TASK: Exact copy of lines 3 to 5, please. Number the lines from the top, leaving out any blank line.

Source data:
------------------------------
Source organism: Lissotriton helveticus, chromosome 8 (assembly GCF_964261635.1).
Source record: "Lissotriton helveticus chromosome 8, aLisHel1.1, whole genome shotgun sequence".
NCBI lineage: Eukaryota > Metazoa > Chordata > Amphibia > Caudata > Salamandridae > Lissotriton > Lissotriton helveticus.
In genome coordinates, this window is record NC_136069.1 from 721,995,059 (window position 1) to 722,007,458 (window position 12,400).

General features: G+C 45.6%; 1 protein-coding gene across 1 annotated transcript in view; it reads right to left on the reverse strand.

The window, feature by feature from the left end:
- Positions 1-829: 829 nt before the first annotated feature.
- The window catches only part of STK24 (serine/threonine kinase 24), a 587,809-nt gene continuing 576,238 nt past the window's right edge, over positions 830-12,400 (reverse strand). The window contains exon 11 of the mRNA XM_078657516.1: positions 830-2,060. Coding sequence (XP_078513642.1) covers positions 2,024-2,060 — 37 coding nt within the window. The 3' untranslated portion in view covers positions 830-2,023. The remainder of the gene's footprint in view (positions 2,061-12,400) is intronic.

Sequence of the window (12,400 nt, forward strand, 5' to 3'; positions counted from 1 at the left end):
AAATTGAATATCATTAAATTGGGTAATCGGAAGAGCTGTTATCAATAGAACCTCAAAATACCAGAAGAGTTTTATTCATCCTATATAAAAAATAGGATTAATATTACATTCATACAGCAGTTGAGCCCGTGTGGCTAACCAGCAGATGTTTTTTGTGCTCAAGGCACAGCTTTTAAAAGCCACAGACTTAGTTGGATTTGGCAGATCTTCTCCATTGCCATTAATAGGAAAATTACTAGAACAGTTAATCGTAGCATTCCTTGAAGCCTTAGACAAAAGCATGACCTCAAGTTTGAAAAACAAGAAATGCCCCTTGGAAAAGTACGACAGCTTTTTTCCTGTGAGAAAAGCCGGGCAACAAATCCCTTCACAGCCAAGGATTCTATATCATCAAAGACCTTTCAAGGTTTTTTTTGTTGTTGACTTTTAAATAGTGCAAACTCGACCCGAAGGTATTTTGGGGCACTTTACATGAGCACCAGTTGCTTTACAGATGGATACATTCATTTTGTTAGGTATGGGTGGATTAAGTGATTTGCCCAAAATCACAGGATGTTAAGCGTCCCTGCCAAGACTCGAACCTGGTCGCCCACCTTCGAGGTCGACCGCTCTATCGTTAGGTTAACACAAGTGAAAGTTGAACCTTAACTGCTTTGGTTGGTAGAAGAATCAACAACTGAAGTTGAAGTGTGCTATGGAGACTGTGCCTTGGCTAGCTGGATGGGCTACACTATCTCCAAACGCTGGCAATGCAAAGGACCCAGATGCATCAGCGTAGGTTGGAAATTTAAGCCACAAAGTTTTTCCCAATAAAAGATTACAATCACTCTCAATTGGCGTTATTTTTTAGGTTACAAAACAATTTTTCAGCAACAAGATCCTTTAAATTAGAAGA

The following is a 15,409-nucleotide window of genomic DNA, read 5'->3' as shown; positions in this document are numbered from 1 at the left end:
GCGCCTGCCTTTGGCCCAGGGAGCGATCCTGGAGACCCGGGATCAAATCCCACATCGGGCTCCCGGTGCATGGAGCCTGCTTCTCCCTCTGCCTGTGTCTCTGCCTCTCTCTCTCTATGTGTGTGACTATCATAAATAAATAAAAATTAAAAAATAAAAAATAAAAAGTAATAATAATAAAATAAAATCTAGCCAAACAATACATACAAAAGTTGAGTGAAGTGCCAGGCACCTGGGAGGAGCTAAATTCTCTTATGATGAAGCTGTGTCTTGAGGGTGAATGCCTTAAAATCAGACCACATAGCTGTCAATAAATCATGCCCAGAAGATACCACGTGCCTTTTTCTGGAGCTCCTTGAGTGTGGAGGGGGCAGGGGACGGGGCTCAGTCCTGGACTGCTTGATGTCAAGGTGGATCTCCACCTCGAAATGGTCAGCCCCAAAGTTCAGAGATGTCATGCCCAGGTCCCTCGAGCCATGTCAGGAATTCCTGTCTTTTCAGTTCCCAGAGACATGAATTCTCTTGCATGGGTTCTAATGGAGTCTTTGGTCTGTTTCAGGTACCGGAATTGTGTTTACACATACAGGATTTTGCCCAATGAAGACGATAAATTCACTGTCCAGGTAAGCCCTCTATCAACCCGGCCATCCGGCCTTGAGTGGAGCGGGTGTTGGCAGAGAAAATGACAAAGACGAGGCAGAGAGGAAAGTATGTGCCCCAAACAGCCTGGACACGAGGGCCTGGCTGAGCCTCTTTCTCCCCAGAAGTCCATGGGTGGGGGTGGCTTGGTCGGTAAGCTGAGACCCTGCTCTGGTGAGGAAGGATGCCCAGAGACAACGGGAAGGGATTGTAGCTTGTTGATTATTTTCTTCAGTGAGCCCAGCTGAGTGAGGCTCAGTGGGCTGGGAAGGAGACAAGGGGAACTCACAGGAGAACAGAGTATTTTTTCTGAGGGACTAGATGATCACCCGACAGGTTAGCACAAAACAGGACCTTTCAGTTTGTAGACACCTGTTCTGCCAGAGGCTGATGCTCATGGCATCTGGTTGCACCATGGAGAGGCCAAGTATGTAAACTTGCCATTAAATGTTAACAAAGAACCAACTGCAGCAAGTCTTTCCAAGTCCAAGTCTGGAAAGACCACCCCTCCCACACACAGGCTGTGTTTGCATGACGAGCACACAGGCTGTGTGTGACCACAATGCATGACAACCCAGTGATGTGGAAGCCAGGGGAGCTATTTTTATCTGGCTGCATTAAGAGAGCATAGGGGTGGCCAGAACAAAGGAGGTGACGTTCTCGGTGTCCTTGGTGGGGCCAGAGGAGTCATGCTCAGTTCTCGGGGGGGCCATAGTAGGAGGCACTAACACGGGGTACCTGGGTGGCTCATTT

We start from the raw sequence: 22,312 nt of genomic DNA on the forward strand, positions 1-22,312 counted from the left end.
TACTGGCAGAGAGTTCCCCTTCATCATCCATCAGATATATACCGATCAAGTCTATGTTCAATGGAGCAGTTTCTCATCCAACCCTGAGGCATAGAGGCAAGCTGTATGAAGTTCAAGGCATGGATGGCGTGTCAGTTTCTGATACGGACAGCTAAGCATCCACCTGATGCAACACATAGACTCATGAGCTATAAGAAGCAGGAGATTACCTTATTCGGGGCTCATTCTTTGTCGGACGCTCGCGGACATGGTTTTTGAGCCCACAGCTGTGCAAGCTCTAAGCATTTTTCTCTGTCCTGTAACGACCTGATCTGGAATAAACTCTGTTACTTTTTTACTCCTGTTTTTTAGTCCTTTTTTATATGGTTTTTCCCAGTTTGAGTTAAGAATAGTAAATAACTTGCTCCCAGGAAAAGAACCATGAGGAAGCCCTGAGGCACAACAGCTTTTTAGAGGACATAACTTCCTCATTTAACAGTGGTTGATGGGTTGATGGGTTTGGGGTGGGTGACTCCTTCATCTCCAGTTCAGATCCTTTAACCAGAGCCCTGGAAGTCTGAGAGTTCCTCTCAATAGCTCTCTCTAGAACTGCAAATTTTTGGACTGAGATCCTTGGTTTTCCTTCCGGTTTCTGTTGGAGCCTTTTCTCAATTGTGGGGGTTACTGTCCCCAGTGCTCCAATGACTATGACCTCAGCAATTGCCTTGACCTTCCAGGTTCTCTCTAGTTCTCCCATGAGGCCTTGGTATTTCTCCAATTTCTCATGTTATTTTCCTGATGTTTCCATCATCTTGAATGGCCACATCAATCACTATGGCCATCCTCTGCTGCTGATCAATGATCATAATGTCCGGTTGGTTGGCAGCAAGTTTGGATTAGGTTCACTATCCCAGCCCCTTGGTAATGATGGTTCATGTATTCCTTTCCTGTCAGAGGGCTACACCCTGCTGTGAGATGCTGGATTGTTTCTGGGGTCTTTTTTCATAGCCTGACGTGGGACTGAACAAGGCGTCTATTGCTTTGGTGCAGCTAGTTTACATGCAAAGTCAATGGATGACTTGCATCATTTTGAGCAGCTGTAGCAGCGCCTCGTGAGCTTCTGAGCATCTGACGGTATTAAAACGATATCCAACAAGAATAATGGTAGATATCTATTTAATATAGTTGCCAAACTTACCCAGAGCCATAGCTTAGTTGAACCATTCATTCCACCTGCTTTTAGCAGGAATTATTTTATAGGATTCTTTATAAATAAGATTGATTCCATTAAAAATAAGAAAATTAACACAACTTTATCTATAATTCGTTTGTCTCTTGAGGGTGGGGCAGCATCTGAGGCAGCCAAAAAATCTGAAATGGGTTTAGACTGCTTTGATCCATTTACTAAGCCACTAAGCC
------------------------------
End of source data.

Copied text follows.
NCBI lineage: Eukaryota > Metazoa > Chordata > Amphibia > Caudata > Salamandridae > Lissotriton > Lissotriton helveticus.
In genome coordinates, this window is record NC_136069.1 from 721,995,059 (window position 1) to 722,007,458 (window position 12,400).

General features: G+C 45.6%; 1 protein-coding gene across 1 annotated transcript in view; it reads right to left on the reverse strand.